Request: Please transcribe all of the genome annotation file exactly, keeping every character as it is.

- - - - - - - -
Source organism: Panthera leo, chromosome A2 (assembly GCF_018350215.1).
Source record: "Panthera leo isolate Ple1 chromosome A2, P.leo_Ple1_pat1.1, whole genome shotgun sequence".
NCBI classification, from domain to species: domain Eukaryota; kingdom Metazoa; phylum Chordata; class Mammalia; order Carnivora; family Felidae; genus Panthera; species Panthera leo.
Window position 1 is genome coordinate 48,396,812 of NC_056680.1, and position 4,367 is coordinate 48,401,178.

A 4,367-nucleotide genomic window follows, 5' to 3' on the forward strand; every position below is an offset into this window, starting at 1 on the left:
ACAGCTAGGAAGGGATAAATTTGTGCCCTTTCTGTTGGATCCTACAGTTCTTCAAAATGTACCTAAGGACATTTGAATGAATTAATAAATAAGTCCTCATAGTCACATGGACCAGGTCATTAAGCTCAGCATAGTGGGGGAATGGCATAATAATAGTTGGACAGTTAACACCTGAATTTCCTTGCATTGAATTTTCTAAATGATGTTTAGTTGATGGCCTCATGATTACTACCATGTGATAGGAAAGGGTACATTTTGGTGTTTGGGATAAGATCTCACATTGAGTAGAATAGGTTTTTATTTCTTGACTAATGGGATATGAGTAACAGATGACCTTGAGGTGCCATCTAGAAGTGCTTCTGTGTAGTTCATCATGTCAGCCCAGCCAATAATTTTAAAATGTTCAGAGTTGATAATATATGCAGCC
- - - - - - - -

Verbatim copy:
Source organism: Panthera leo, chromosome A2 (assembly GCF_018350215.1).
Source record: "Panthera leo isolate Ple1 chromosome A2, P.leo_Ple1_pat1.1, whole genome shotgun sequence".
NCBI classification, from domain to species: domain Eukaryota; kingdom Metazoa; phylum Chordata; class Mammalia; order Carnivora; family Felidae; genus Panthera; species Panthera leo.
Window position 1 is genome coordinate 48,396,812 of NC_056680.1, and position 4,367 is coordinate 48,401,178.

A 4,367-nucleotide genomic window follows, 5' to 3' on the forward strand; every position below is an offset into this window, starting at 1 on the left:
ACAGCTAGGAAGGGATAAATTTGTGCCCTTTCTGTTGGATCCTACAGTTCTTCAAAATGTACCTAAGGACATTTGAATGAATTAATAAATAAGTCCTCATAGTCACATGGACCAGGTCATTAAGCTCAGCATAGTGGGGGAATGGCATAATAATAGTTGGACAGTTAACACCTGAATTTCCTTGCATTGAATTTTCTAAATGATGTTTAGTTGATGGCCTCATGATTACTACCATGTGATAGGAAAGGGTACATTTTGGTGTTTGGGATAAGATCTCACATTGAGTAGAATAGGTTTTTATTTCTTGACTAATGGGATATGAGTAACAGATGACCTTGAGGTGCCATCTAGAAGTGCTTCTGTGTAGTTCATCATGTCAGCCCAGCCAATAATTTTAAAATGTTCAGAGTTGATAATATATGCAGCC